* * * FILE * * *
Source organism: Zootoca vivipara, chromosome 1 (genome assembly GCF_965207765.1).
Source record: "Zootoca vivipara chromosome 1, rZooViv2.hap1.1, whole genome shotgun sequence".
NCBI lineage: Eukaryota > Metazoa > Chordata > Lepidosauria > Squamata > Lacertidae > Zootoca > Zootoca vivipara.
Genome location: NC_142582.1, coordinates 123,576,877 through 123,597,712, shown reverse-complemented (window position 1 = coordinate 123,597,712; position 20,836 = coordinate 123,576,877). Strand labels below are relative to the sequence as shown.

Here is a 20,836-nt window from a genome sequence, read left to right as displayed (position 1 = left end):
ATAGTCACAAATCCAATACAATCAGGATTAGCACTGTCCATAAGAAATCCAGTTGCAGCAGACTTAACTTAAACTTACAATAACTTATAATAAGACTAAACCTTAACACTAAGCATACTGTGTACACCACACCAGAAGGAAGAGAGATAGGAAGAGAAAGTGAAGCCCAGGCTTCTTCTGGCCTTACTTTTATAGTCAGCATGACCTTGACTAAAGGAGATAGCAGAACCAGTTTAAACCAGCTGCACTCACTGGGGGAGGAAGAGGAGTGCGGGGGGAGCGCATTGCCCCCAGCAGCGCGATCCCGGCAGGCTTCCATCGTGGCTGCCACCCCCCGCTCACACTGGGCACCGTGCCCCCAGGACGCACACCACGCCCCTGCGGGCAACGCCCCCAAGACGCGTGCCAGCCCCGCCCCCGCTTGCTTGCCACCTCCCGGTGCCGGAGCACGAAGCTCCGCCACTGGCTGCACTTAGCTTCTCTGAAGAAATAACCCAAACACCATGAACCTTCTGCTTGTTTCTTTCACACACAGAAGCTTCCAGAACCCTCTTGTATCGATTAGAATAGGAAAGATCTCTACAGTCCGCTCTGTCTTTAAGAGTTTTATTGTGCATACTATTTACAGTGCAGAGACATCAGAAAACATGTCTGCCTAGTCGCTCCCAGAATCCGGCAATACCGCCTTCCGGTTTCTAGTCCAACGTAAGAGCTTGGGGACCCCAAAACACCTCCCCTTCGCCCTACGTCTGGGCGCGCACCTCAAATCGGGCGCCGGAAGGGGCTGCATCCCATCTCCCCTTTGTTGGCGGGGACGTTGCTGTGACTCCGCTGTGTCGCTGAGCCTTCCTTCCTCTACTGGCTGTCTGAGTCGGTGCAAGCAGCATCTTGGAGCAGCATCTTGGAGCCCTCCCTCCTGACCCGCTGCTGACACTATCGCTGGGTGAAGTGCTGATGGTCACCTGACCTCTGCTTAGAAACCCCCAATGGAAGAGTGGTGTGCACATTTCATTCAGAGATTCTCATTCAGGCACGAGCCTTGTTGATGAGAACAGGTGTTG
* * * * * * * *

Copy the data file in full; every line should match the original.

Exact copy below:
Source organism: Zootoca vivipara, chromosome 1 (genome assembly GCF_965207765.1).
Source record: "Zootoca vivipara chromosome 1, rZooViv2.hap1.1, whole genome shotgun sequence".
NCBI lineage: Eukaryota > Metazoa > Chordata > Lepidosauria > Squamata > Lacertidae > Zootoca > Zootoca vivipara.
Genome location: NC_142582.1, coordinates 123,576,877 through 123,597,712, shown reverse-complemented (window position 1 = coordinate 123,597,712; position 20,836 = coordinate 123,576,877). Strand labels below are relative to the sequence as shown.

Here is a 20,836-nt window from a genome sequence, read left to right as displayed (position 1 = left end):
ATAGTCACAAATCCAATACAATCAGGATTAGCACTGTCCATAAGAAATCCAGTTGCAGCAGACTTAACTTAAACTTACAATAACTTATAATAAGACTAAACCTTAACACTAAGCATACTGTGTACACCACACCAGAAGGAAGAGAGATAGGAAGAGAAAGTGAAGCCCAGGCTTCTTCTGGCCTTACTTTTATAGTCAGCATGACCTTGACTAAAGGAGATAGCAGAACCAGTTTAAACCAGCTGCACTCACTGGGGGAGGAAGAGGAGTGCGGGGGGAGCGCATTGCCCCCAGCAGCGCGATCCCGGCAGGCTTCCATCGTGGCTGCCACCCCCCGCTCACACTGGGCACCGTGCCCCCAGGACGCACACCACGCCCCTGCGGGCAACGCCCCCAAGACGCGTGCCAGCCCCGCCCCCGCTTGCTTGCCACCTCCCGGTGCCGGAGCACGAAGCTCCGCCACTGGCTGCACTTAGCTTCTCTGAAGAAATAACCCAAACACCATGAACCTTCTGCTTGTTTCTTTCACACACAGAAGCTTCCAGAACCCTCTTGTATCGATTAGAATAGGAAAGATCTCTACAGTCCGCTCTGTCTTTAAGAGTTTTATTGTGCATACTATTTACAGTGCAGAGACATCAGAAAACATGTCTGCCTAGTCGCTCCCAGAATCCGGCAATACCGCCTTCCGGTTTCTAGTCCAACGTAAGAGCTTGGGGACCCCAAAACACCTCCCCTTCGCCCTACGTCTGGGCGCGCACCTCAAATCGGGCGCCGGAAGGGGCTGCATCCCATCTCCCCTTTGTTGGCGGGGACGTTGCTGTGACTCCGCTGTGTCGCTGAGCCTTCCTTCCTCTACTGGCTGTCTGAGTCGGTGCAAGCAGCATCTTGGAGCAGCATCTTGGAGCCCTCCCTCCTGACCCGCTGCTGACACTATCGCTGGGTGAAGTGCTGATGGTCACCTGACCTCTGCTTAGAAACCCCCAATGGAAGAGTGGTGTGCACATTTCATTCAGAGATTCTCATTCAGGCACGAGCCTTGTTGATGAGAACAGGTGTTG